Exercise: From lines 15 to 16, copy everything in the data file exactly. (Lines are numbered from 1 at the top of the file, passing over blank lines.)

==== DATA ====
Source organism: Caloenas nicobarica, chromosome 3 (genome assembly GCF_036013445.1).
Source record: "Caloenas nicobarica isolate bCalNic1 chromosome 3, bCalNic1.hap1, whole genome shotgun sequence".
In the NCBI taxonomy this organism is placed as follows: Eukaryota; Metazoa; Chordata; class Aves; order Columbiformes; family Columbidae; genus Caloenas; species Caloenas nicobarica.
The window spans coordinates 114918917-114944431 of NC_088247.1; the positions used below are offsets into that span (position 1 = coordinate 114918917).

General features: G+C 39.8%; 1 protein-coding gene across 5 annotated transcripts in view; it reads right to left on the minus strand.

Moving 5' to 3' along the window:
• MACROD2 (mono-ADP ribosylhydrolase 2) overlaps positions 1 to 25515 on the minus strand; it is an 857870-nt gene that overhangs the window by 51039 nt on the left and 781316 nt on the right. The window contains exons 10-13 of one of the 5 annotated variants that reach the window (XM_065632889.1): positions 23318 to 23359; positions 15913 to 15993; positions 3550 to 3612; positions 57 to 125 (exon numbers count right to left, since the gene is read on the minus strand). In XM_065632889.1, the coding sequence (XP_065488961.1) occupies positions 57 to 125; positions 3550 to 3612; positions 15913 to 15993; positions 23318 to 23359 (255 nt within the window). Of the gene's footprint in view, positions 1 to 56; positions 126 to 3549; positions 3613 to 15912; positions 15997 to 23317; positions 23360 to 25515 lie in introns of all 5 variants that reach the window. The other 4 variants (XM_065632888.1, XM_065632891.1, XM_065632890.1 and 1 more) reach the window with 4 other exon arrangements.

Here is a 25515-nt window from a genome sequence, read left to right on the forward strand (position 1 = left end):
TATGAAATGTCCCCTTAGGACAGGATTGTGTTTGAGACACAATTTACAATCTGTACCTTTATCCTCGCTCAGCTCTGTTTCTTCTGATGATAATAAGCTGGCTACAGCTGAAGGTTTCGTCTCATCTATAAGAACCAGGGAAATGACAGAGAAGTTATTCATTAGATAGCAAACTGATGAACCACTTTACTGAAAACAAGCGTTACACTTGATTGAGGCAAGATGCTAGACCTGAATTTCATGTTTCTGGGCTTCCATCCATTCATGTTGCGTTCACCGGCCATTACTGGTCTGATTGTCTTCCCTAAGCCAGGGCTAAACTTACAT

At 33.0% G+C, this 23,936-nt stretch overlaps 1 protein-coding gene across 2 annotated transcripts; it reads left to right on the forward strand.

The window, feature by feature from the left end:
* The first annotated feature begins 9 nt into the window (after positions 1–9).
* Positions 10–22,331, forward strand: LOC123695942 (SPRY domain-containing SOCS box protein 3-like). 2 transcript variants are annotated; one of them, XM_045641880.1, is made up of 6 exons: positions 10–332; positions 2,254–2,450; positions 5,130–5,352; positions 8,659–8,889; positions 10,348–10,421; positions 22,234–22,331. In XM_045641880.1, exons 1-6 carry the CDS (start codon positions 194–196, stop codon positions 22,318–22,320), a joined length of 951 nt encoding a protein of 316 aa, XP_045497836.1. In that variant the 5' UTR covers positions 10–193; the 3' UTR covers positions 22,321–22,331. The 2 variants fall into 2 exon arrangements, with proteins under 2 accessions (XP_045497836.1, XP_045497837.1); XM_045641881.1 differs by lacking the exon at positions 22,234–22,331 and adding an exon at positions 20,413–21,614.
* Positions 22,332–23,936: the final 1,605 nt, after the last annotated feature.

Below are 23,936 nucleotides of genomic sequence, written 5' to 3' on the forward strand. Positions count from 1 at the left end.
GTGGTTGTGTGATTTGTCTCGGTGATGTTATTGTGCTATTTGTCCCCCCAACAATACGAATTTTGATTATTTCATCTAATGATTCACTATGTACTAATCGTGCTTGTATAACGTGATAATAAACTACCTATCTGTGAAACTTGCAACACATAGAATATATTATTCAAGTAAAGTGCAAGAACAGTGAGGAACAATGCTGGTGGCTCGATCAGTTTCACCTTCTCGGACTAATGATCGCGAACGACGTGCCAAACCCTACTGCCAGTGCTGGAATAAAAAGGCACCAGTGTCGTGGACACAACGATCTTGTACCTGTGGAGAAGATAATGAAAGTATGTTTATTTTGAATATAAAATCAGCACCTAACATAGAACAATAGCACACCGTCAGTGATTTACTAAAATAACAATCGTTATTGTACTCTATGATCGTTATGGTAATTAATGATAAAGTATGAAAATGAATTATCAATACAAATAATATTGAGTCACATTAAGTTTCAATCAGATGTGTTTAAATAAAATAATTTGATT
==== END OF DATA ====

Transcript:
Below are 23,936 nucleotides of genomic sequence, written 5' to 3' on the forward strand. Positions count from 1 at the left end.
GTGGTTGTGTGATTTGTCTCGGTGATGTTATTGTGCTATTTGTCCCCCCAACAATACGAATTTTGATTATTTCATCTAATGATTCACTATGTACTAATCGTGCTTGTATAACGTGATAATAAACTACCTATCTGTGAAACTTGCAACACATAGAATATATTATTCAAGTAAAGTGCAAGAACAGTGAGGAACAATGCTGGTGGCTCGATCAGTTTCACCTTCTCGGACTAATGATCGCGAACGACGTGCCAAACCCTACTGCCAGTGCTGGAATAAAAAGGCACCAGTGTCGTGGACACAACGATCTTGTACCTGTGGAGAAGATAATGAAAGTATGTTTATTTTGAATATAAAATCAGCACCTAACATAGAACAATAGCACACCGTCAGTGATTTACTAAAATAACAATCGTTATTGTACTCTATGATCGTTATGGTAATTAATGATAAAGTATGAAAATGAATTATCAATACAAATAATATTGAGTCACATTAAGTTTCAATCAGATGTGTTTAAATAAAATAATTTGATT